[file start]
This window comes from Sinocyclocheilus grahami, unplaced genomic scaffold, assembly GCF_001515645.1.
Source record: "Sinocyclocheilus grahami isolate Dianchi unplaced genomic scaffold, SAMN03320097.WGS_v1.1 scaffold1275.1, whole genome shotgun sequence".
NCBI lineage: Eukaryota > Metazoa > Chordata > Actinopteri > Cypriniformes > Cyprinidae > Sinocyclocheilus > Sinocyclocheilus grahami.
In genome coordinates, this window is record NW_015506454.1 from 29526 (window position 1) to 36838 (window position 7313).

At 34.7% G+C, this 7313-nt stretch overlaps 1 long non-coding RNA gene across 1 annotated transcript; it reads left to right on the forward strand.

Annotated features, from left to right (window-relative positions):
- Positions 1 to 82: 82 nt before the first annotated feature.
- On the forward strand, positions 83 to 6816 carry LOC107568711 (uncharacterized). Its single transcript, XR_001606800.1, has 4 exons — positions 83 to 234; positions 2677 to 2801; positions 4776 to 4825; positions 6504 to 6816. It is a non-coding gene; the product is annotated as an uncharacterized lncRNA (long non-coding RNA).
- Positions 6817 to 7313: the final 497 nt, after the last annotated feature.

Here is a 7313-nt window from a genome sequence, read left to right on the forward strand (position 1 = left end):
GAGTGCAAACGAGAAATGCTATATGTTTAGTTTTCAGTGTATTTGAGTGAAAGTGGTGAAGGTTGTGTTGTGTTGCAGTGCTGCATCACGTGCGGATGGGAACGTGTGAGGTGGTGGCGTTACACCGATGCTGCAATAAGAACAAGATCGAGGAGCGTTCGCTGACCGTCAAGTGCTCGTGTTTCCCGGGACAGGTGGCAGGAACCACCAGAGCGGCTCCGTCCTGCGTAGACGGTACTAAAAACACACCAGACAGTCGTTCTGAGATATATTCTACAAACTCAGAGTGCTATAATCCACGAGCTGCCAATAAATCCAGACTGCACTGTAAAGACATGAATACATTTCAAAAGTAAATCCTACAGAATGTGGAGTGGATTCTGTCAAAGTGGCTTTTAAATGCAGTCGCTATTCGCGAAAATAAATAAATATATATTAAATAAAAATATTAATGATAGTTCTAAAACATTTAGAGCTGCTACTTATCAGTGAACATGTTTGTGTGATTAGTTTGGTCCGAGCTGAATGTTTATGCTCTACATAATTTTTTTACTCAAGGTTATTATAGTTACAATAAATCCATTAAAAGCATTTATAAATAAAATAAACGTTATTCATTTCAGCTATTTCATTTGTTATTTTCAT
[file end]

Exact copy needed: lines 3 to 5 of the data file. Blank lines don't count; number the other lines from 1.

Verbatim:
NCBI lineage: Eukaryota > Metazoa > Chordata > Actinopteri > Cypriniformes > Cyprinidae > Sinocyclocheilus > Sinocyclocheilus grahami.
In genome coordinates, this window is record NW_015506454.1 from 29526 (window position 1) to 36838 (window position 7313).

At 34.7% G+C, this 7313-nt stretch overlaps 1 long non-coding RNA gene across 1 annotated transcript; it reads left to right on the forward strand.